This doesn’t mean that I will not be doing larger projects. I am very close to completing my larger project (I feel like I have been saying that a lot lately but it is true!) and have several other large projects coming up. But I will also be making time for these smaller experiments and who knows, they may lead to larger projects as well!

I found it a struggle over the holidays to get started on my first “Work Week” project because the kids were still off school and I wanted to spend time with them. I wasn’t idle though. It seems every couple of years I get the crochet bug and I binge crochet and then set it aside again. This seemed to be the year and so I ended up crocheting myself a large, cozy blanket that I love.

Then I decided to do a project for each of the kids. I just finished up this blanket for my daughter, and have embarked on a “Volcano Bag” for my son. These were no super creative projects as I was following patterns, but the time I have spent on them allowed me to get into the rhythym of the motion of crocheting which freed my mind to contemplate some of my own work. And, the kids were super happy with their crocheted goodies!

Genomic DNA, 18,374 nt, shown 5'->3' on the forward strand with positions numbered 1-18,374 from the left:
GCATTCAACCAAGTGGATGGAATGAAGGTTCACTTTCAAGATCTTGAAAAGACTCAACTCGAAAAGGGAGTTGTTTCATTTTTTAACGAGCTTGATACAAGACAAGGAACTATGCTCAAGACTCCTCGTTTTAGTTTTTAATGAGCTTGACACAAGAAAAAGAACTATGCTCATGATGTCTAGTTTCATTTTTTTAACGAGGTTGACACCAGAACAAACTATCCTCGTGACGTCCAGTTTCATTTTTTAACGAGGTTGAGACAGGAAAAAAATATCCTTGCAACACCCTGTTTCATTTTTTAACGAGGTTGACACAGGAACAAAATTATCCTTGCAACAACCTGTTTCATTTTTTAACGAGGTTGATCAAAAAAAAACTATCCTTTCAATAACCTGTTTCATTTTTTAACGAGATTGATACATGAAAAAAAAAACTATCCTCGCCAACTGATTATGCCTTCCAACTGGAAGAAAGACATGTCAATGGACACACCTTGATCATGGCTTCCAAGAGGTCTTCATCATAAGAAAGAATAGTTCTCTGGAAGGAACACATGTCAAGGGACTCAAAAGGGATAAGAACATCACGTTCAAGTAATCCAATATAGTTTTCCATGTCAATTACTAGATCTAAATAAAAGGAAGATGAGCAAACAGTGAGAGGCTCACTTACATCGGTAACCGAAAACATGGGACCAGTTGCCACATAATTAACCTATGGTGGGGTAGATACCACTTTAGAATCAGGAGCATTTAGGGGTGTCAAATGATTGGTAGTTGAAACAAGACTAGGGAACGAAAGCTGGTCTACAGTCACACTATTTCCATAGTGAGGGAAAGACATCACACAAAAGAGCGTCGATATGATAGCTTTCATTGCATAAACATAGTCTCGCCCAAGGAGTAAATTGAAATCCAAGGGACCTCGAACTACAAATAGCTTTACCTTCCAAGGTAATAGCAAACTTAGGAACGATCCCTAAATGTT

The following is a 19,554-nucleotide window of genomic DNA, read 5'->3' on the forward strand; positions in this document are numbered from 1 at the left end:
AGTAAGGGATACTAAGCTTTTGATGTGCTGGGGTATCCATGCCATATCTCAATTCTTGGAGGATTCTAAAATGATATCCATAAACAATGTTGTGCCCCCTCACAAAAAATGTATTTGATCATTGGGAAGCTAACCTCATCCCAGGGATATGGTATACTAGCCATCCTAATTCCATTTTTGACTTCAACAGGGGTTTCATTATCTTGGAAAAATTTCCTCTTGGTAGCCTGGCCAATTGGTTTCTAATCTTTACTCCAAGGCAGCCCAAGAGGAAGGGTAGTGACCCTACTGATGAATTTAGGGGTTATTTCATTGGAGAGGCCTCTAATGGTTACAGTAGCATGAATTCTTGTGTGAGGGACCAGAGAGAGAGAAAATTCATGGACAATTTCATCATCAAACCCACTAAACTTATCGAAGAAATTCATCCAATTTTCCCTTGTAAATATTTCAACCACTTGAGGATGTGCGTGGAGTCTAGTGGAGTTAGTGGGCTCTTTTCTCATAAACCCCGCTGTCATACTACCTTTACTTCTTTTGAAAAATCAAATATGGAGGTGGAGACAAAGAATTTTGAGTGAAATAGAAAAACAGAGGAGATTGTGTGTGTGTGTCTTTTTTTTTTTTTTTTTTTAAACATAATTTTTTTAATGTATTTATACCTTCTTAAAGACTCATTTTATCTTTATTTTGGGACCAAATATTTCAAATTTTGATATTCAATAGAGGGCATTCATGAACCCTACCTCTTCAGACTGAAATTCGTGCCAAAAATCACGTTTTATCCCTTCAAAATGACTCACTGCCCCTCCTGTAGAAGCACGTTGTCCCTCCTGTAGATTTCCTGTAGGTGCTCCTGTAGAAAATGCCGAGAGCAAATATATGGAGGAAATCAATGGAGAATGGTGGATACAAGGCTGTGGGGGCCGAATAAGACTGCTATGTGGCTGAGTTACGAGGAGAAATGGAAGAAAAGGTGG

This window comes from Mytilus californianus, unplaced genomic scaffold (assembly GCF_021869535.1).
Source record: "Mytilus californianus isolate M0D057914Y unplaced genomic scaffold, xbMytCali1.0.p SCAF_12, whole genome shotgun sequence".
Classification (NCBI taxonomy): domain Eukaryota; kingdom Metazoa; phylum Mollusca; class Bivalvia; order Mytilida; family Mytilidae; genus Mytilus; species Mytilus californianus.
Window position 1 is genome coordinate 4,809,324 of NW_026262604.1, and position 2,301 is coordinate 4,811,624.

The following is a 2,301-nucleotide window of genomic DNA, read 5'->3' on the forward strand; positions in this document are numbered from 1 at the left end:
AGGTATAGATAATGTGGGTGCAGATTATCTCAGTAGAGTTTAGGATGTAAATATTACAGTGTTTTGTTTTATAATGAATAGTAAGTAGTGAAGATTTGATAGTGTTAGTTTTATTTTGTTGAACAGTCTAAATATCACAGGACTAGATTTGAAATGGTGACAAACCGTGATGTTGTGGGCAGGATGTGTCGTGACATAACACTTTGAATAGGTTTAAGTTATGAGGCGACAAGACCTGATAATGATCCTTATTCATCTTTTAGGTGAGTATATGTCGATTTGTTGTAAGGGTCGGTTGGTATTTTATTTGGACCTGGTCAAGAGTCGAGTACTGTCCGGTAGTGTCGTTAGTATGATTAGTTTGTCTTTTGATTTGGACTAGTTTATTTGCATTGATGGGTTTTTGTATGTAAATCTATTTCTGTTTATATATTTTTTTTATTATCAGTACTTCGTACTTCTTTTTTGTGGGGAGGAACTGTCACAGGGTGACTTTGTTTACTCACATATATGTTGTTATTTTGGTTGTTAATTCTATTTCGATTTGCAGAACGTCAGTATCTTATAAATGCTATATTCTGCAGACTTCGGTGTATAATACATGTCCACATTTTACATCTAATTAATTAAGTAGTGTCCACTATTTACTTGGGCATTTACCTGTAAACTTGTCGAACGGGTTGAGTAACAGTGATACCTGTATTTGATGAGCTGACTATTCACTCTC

I have my next Work Week project ready to start and will keep you updated each week as I embark on these adventures. I hope that you find your own way of tapping into your creativity in 2018!


P.S. The Volcano Bag pattern can be found at

Marks of Motherhood

For some time now I have been giving a lot of thought as to how I could convey my feelings about motherhood through my art. My motherhood journey has been a fairly all-encompassing one as I made the choice to stay home with first my daughter and then my son. Now that both of my children are in school, my life, and my relationship to the two of them, has of course undergone yet another transformation. I knew that my past ten years of mothering and my entry into the next phase of this journey all have given me plenty to say, but I have struggled with finding my voice.